PHILADELPHIA (AP) — A man suspected of being the leader of a carjacking ring has been charged with murder and other counts in connection to two fatal shootings and other incidents in Philadelphia in recent weeks.
Philadelphia police announced Tuesday the arrest of Jonathan Akubu, 28, of Drexel Hill, Pa., just west of Philadelphia, in connection to at least three carjackings since the beginning of February. Investigators said those incidents are still under investigation and more people are likely to face charges, but police officials also said they believe Akubu is connected to other crimes in recent months in both Philadelphia and surrounding counties.
Cpt. Jason Smith with the Philadelphia Police Department’s Homicide Unit said during a news conference Tuesday that police believe Akubu is the head of a loosely organized ring of three or more other people in their late teens or early 20s, who have been targeting newer model Toyota SUVs in armed carjackings.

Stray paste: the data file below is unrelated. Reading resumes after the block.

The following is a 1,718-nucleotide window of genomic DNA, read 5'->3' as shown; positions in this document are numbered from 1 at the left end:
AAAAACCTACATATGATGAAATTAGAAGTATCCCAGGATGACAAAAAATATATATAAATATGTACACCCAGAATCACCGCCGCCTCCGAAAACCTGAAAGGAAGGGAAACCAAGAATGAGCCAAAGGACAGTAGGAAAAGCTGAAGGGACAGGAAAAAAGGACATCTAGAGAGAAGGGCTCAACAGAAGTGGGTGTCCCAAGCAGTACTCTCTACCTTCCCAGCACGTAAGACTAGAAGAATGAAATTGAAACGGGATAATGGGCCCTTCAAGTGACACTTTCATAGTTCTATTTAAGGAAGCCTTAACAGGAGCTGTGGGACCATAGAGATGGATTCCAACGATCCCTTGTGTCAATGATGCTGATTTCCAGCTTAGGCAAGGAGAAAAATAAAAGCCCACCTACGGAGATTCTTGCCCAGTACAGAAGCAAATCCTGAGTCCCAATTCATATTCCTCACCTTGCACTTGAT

There has been a sharp increase in carjacking incidents with more than 200 reported so far this year, according to Philadelphia police crime statistics. That’s almost seven times more than were reported during the same time frame in 2020.
Smith said police are investigating Akubu’s possible involvement in carjackings in other jurisdictions around Philadelphia including Millbourne and King of Prussia.
Akubu was arrested over the weekend and remained in jail Tuesday. No attorney information for him was listed in court documents as of Tuesday afternoon.
Akubu is charged with multiple counts of assault, theft, robbery, firearms violations and other charges. He is facing two counts of murder in the Feb. 6 fatal carjacking of 60-year-old Marine Corps veteran George Briscella and the Feb. 12 fatal shooting of Aiah Gbessay, whose van was found set ablaze a few blocks from where he was found with three gunshot wounds to the head.
Police recovered a handgun and an AK-47 style rifle from the Lansdowne apartment where Akubu was arrested. Using ballistic evidence, investigators connected those guns to at least four incidents between late January through Feb. 12, Smith said.